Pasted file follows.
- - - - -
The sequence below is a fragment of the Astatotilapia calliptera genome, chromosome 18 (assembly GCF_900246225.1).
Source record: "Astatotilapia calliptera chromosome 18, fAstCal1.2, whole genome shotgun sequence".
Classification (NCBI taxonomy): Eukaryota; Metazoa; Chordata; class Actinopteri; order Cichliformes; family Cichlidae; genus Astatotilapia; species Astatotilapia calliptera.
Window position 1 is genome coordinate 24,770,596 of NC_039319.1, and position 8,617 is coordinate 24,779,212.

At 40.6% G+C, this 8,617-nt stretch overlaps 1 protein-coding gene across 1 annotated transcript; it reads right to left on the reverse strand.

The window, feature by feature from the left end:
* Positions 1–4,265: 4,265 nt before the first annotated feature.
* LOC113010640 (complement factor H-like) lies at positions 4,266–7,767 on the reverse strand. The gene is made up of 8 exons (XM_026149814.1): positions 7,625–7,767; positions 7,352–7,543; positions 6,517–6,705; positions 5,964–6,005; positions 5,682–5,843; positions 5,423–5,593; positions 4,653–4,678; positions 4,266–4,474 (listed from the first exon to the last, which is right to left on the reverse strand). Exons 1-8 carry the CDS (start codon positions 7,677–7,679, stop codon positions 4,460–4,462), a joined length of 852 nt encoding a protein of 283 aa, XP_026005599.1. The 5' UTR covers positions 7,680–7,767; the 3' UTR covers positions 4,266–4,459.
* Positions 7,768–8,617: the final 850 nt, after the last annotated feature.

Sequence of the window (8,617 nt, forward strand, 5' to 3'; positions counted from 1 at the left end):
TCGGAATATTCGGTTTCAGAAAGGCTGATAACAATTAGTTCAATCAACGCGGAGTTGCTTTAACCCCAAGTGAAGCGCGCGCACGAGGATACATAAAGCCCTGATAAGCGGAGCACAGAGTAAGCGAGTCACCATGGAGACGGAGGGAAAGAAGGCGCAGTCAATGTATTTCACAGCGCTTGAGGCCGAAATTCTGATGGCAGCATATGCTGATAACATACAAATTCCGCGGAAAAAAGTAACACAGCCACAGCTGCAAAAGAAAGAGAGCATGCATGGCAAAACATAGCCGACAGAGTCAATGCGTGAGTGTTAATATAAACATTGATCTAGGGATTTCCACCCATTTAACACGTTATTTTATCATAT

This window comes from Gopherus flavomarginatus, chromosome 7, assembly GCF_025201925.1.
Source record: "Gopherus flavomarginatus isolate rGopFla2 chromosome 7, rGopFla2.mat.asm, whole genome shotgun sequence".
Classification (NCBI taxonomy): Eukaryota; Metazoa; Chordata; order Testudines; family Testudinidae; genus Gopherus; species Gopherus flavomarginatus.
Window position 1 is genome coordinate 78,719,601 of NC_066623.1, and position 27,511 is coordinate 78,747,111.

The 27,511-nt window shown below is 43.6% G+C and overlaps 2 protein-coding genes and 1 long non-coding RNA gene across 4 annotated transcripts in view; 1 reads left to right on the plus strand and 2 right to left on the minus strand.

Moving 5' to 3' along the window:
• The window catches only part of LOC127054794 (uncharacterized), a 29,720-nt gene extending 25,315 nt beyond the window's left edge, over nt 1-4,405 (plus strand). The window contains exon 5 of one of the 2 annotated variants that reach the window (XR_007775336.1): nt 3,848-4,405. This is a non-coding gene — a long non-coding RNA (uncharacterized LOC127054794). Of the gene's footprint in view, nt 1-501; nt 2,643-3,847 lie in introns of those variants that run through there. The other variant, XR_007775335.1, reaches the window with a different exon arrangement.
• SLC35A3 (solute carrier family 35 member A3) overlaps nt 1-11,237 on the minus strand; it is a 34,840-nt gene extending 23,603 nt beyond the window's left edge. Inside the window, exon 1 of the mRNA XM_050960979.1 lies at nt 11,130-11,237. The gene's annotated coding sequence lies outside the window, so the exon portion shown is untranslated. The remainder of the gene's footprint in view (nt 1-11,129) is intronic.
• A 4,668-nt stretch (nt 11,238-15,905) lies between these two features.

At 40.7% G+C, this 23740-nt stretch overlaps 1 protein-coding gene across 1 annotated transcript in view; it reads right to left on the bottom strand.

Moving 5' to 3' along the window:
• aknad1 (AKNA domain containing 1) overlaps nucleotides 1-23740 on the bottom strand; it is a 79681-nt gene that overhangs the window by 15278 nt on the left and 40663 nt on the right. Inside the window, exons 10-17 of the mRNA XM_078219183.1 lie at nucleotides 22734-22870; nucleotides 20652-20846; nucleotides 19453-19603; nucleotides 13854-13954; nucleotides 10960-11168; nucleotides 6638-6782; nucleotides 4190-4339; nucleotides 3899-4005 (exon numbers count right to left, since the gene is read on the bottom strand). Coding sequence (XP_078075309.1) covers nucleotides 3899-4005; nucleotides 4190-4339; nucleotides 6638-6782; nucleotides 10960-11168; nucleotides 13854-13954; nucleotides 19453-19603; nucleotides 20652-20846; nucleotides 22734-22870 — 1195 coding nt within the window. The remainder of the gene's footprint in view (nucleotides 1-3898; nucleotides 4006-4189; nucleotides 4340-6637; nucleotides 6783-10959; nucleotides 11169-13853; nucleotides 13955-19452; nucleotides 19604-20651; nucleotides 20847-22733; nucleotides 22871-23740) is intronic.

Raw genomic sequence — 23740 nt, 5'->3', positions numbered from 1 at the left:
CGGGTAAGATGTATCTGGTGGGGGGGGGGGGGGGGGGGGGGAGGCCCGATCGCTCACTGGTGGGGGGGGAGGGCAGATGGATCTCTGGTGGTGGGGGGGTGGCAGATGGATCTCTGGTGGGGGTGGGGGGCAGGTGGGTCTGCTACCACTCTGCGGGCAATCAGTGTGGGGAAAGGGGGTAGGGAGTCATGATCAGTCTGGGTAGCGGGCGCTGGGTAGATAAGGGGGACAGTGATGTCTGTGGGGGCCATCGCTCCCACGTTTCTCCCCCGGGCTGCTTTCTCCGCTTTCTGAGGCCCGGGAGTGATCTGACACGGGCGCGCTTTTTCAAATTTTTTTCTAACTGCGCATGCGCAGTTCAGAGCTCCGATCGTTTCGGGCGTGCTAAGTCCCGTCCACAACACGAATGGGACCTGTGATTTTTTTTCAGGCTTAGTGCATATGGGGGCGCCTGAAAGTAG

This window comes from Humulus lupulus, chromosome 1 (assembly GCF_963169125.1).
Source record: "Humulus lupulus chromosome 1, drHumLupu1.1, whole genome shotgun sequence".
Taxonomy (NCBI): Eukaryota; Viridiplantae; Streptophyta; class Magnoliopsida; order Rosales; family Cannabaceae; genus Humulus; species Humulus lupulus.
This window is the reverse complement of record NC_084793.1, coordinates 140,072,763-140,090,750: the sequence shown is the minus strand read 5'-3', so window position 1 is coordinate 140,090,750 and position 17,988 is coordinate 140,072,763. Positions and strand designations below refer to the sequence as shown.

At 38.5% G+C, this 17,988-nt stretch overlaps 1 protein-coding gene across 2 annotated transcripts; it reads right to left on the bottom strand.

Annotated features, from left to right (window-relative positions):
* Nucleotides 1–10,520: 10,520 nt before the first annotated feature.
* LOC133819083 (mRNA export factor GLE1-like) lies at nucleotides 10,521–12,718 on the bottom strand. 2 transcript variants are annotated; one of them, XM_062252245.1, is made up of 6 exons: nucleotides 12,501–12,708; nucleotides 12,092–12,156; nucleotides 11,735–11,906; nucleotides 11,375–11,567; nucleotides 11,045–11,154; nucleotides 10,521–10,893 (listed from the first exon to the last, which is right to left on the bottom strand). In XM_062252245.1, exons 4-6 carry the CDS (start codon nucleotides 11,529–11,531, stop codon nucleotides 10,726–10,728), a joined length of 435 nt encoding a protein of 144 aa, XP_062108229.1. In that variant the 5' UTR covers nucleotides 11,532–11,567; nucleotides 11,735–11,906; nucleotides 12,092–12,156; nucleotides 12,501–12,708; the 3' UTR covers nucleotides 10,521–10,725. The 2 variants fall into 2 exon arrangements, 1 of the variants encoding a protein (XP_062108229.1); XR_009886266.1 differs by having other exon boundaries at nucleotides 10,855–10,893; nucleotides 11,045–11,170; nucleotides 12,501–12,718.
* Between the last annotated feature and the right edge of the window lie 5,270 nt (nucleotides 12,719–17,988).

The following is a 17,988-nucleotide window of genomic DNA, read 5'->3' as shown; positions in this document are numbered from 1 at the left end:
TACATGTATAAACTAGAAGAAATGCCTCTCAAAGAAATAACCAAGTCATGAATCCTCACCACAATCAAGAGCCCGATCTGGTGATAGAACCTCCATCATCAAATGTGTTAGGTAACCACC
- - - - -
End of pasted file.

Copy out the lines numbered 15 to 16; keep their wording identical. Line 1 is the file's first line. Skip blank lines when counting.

Window position 1 is genome coordinate 78,719,601 of NC_066623.1, and position 27,511 is coordinate 78,747,111.

The 27,511-nt window shown below is 43.6% G+C and overlaps 2 protein-coding genes and 1 long non-coding RNA gene across 4 annotated transcripts in view; 1 reads left to right on the plus strand and 2 right to left on the minus strand.